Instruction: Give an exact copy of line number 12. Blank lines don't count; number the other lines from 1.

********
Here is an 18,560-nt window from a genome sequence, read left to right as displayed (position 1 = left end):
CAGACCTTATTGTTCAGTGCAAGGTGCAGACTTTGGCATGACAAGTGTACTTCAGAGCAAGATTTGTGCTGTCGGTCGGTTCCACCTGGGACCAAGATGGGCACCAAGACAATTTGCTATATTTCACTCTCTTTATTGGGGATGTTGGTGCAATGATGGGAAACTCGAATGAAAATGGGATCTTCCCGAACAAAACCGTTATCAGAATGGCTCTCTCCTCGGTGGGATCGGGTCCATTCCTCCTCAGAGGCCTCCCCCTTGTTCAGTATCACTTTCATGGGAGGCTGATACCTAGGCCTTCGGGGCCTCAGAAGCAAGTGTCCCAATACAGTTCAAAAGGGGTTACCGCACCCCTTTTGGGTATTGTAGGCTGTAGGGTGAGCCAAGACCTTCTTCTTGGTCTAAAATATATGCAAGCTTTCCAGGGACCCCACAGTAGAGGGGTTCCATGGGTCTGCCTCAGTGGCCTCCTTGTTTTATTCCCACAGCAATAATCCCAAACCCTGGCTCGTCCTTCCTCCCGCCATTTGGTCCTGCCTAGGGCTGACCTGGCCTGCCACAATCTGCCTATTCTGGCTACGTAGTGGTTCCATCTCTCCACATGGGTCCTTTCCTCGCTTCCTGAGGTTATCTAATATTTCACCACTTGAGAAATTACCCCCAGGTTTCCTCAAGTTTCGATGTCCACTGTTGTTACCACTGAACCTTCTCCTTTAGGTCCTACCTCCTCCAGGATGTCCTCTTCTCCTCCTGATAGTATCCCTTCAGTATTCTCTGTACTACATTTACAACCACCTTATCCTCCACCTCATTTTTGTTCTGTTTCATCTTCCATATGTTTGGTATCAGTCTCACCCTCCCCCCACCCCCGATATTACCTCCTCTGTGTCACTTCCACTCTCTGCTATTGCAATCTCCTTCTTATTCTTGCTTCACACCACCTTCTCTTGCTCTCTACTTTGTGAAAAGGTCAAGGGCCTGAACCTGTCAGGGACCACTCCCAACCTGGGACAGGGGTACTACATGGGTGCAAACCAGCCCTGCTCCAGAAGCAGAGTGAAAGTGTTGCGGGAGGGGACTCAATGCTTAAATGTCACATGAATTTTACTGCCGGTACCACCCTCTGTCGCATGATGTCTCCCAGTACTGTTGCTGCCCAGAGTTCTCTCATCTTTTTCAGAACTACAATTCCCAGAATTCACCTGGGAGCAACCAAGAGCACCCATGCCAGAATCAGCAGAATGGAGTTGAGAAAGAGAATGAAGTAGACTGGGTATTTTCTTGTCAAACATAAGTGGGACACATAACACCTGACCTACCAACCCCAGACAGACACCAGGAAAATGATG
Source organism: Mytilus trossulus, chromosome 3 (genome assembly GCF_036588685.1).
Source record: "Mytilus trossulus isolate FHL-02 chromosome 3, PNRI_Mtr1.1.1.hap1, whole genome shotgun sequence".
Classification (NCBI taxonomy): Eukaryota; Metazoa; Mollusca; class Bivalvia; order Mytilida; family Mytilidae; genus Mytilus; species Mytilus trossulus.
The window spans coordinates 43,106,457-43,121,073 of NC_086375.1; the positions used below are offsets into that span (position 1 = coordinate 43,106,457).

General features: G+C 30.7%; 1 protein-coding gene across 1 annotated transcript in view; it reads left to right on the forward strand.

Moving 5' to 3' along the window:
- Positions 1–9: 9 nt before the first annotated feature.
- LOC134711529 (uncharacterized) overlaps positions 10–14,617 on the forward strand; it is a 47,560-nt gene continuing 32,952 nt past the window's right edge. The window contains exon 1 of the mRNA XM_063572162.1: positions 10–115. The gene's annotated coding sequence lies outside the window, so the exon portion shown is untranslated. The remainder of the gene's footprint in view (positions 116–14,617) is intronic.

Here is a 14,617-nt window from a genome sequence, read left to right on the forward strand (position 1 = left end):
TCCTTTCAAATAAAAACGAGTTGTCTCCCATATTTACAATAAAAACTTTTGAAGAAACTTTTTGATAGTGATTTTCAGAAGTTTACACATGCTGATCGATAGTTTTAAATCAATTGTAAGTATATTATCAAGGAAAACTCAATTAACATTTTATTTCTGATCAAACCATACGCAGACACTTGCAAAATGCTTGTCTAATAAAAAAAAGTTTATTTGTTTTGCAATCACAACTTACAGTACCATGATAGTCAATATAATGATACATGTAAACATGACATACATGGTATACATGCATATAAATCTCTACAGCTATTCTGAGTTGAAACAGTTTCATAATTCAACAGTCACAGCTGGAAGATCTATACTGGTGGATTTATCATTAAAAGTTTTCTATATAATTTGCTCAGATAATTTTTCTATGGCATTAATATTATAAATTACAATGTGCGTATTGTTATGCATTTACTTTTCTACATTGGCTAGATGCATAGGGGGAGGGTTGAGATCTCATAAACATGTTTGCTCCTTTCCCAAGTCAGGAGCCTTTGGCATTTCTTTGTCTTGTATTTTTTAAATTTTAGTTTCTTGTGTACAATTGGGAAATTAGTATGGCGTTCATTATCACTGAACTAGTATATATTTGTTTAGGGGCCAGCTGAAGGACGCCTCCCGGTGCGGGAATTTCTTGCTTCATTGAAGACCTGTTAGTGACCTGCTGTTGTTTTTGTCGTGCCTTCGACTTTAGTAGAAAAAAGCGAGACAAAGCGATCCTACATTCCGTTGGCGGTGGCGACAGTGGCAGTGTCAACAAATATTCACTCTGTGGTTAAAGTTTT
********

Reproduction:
TCCTTTCAAATAAAAACGAGTTGTCTCCCATATTTACAATAAAAACTTTTGAAGAAACTTTTTGATAGTGATTTTCAGAAGTTTACACATGCTGATCGATAGTTTTAAATCAATTGTAAGTATATTATCAAGGAAAACTCAATTAACATTTTATTTCTGATCAAACCATACGCAGACACTTGCAAAATGCTTGTCTAATAAAAAAAAGTTTATTTGTTTTGCAATCACAACTTACAGTACCATGATAGTCAATATAATGATACATGTAAACATGACATACATGGTATACATGCATATAAATCTCTACAGCTATTCTGAGTTGAAACAGTTTCATAATTCAACAGTCACAGCTGGAAGATCTATACTGGTGGATTTATCATTAAAAGTTTTCTATATAATTTGCTCAGATAATTTTTCTATGGCATTAATATTATAAATTACAATGTGCGTATTGTTATGCATTTACTTTTCTACATTGGCTAGATGCATAGGGGGAGGGTTGAGATCTCATAAACATGTTTGCTCCTTTCCCAAGTCAGGAGCCTTTGGCATTTCTTTGTCTTGTATTTTTTAAATTTTAGTTTCTTGTGTACAATTGGGAAATTAGTATGGCGTTCATTATCACTGAACTAGTATATATTTGTTTAGGGGCCAGCTGAAGGACGCCTCCCGGTGCGGGAATTTCTTGCTTCATTGAAGACCTGTTAGTGACCTGCTGTTGTTTTTGTCGTGCCTTCGACTTTAGTAGAAAAAAGCGAGACAAAGCGATCCTACATTCCGTTGGCGGTGGCGACAGTGGCAGTGTCAACAAATATTCACTCTGTGGTTAAAGTTTT